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ARS Home » Plains Area » Fargo, North Dakota » Edward T. Schafer Agricultural Research Center » Sugarbeet and Potato Research » Research » Publications at this Location » Publication #298726

Title: Potato tuber cytokinin oxidase/dehydrogenase genes: Biochemical properties, activity, and expression during tuber dormancy progression

item Suttle, Jeffrey
item Young, Linda
item Lu, Shunwen
item KNAUBER, DONNA - Retired ARS Employee

Submitted to: Journal of Plant Physiology
Publication Type: Peer Reviewed Journal
Publication Acceptance Date: 11/18/2013
Publication Date: 2/3/2014
Citation: Suttle, J.C., Huckle, L.L., Lu, S., Knauber, D.C. 2014. Potato tuber cytokinin oxidase/dehydrogenase genes: Biochemical properties, activity, and expression during tuber dormancy progression. Journal of Plant Physiology. 171:448-457.

Interpretive Summary: For an indeterminate period of time following harvest, potatoes will not sprout and are physiologically dormant. Dormancy is gradually lost during postharvest storage and the resultant sprouting is detrimental to the nutritional and processing qualities of potatoes. Because of this, sprouting results in severe financial loss to producers. Currently sprouting is controlled through the use of synthetic sprout inhibitors. The research being conducted in this project is directed towards: 1.) identifying key physiological processes that naturally regulate tuber dormancy and, ultimately, 2.) modifying these processes genetically thereby eliminating the need for artificial sprout suppression. Previous research from this laboratory has demonstrated that dormancy exit and the onset of sprout growth coincides with and is likely dependent on an increase in cytokinin content (hormones required for cell division). In many plants, cytokinin content is regulated in part by the activity of the enzyme cytokinin oxidase/dehydrogenase (CKX) which metabolizes cytokinins into inactive products. In this paper, the biochemical and enzymatic properties of five potato tuber genes that encode CKX-like proteins were determined and the role of CKX in the control of potato tuber dormancy was examined by determining the rates of cytokinin metabolism and CKX gene expression during natural and chemically forced dormancy progression. All five CKX-like genes were found to encode proteins that exhibited CKX enzymatic activity but differed slightly in other biochemical properties. The rate of cytokinin metabolism and the expression of the five CKX genes did not change significantly during either natural or chemically forced dormancy progression. These results indicate that cytokinin metabolism and CKX gene expression do not play major roles in the regulation of potato tuber dormancy.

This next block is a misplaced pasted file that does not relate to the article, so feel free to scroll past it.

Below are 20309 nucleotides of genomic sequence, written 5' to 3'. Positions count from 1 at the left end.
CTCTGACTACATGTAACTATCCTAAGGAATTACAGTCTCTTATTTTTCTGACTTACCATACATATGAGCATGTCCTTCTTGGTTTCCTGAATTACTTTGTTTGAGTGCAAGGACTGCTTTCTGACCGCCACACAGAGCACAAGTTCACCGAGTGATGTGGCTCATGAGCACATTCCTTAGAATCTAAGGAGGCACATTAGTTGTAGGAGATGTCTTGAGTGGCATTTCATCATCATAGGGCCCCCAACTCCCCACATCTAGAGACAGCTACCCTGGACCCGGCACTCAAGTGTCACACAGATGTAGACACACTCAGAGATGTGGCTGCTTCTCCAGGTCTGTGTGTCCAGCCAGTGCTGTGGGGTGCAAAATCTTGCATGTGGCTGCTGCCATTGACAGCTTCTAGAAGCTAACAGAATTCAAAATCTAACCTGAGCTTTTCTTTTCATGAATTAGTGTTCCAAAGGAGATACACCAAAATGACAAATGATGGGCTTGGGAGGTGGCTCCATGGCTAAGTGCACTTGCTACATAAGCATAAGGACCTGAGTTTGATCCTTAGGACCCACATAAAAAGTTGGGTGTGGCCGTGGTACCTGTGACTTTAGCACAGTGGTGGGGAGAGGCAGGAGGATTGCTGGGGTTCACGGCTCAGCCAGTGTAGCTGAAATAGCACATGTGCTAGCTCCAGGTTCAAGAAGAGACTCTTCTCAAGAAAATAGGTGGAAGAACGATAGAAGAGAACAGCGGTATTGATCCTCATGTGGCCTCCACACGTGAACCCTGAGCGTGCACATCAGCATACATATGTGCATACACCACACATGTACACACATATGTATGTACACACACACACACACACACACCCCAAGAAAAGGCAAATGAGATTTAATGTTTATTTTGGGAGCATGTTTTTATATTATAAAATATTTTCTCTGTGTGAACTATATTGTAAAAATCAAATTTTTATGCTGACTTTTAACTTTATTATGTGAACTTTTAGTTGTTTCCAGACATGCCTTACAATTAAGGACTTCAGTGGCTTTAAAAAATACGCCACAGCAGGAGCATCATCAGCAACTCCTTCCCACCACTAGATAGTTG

Technical Abstract: The enzymatic and biochemical properties of the proteins encoded by five potato cytokinin oxidase/dehydrogenase (CKX)-like genes functionally expressed in yeast and the effects of tuber dormancy progression on StCKX expression and cytokinin metabolism were examined in meristems isolated from field-grown tubers. All five putative StCKX genes encoded proteins with in vitro CKX activity. All five enzymes were maximally active at neutral to slightly alkaline pH with 2,6-dichloro-indophenol as the electron acceptor. In silico analyses indicated that four proteins were likely secreted. Substrate dependence of two of the most active enzymes varied; one exhibiting greater activity with isopentenyl-type cytokinins while the other was maximally active with cis-zeatin as a substrate. [3H]-isopentenyl-adenosine was readily metabolized by excised tuber meristems to adenine/adenosine demonstrating that CKX was active in planta. There was no change in apparent in planta CKX activity during either natural or chemically forced dormancy progression. Similarly although expression of individual StCKX genes varied modestly during tuber dormancy, there was no clear correlation between StCKX gene expression and tuber dormancy status. Thus although CKX gene expression and enzyme activity are present in potato tuber meristems throughout dormancy, they do not appear to play a significant role in the regulation of cytokinin content during tuber dormancy progression.